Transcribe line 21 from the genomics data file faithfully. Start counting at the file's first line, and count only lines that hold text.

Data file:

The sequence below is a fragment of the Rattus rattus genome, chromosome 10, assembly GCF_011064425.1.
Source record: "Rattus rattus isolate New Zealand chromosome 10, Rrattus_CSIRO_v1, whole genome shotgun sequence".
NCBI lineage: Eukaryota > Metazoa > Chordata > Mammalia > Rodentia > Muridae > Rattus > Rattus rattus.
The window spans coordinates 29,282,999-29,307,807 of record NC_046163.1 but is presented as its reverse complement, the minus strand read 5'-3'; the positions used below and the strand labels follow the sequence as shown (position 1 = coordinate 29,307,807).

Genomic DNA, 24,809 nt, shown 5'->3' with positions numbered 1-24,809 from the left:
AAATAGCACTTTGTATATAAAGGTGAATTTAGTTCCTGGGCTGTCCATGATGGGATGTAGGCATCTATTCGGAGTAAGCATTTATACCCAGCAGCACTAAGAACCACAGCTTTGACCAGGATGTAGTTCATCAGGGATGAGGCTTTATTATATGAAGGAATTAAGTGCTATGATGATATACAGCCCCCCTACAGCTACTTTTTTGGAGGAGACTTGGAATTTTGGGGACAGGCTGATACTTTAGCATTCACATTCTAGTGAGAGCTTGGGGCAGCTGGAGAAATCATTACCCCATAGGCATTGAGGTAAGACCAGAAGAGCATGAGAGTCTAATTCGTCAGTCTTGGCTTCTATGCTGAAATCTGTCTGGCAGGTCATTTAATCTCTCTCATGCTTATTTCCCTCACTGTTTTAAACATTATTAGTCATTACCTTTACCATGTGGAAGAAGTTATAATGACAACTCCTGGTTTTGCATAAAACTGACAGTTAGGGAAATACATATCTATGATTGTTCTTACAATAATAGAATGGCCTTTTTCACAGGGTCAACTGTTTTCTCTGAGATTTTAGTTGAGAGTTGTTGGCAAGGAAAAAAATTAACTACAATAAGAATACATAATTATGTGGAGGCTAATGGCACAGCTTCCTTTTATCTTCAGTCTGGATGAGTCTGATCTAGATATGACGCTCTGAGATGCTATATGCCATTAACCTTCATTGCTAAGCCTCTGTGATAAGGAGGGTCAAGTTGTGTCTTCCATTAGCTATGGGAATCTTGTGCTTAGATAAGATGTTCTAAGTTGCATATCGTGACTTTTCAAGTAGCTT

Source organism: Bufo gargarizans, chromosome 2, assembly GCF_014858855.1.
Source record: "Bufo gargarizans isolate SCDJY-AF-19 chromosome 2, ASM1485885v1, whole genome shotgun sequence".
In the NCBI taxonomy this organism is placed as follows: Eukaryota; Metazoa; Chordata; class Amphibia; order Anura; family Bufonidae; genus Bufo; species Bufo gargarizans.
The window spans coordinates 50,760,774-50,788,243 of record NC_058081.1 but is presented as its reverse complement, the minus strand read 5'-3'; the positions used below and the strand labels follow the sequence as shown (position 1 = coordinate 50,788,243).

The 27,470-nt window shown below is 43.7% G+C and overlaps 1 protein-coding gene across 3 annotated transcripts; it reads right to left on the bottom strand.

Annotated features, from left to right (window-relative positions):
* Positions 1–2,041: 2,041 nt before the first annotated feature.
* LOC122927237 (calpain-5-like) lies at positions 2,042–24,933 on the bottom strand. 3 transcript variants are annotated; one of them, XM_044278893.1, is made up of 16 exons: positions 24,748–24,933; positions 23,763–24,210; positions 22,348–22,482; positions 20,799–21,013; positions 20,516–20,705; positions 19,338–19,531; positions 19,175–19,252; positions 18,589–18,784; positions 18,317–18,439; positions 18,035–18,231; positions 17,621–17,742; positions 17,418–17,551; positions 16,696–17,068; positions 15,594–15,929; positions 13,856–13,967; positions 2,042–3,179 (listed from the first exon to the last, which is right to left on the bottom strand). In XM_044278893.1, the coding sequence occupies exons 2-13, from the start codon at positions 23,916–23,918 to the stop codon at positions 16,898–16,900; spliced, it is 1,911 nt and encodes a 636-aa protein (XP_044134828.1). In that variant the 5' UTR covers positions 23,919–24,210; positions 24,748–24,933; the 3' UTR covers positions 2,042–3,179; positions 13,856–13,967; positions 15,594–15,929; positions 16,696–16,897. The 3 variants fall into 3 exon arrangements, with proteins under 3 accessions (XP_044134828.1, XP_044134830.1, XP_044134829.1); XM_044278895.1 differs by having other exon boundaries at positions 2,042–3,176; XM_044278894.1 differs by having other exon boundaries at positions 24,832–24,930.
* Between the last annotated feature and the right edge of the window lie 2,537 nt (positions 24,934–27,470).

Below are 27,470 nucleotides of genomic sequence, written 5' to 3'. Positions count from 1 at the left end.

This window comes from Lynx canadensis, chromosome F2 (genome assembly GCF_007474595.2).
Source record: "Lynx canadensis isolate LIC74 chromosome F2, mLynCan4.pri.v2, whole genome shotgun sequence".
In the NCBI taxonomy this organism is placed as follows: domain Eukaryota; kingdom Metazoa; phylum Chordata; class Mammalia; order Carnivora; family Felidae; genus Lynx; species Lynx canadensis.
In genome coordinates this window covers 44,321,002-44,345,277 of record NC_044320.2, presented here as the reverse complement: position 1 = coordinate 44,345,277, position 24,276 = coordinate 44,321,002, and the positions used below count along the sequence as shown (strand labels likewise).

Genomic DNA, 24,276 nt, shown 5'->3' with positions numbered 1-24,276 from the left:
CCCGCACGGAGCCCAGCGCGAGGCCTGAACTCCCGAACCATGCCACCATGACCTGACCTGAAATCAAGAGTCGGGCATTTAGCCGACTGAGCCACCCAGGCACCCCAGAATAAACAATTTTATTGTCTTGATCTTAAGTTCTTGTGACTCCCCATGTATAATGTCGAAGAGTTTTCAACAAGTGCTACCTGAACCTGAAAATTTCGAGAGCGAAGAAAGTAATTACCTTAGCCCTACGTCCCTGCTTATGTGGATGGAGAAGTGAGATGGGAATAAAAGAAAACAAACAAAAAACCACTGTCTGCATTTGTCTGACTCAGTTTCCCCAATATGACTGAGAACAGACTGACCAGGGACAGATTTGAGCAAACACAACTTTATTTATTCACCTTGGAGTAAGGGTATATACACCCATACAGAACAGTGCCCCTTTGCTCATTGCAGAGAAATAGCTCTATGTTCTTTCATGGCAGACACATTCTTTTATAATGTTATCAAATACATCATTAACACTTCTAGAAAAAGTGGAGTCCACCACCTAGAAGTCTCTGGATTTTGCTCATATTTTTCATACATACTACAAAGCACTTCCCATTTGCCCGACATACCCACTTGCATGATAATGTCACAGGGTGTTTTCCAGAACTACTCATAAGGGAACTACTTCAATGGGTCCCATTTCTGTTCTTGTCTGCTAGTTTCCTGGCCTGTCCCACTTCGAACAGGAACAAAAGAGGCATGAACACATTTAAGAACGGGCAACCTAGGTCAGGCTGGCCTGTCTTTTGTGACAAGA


Genomic DNA, 24,276 nt, shown 5'->3' with positions numbered 1-24,276 from the left: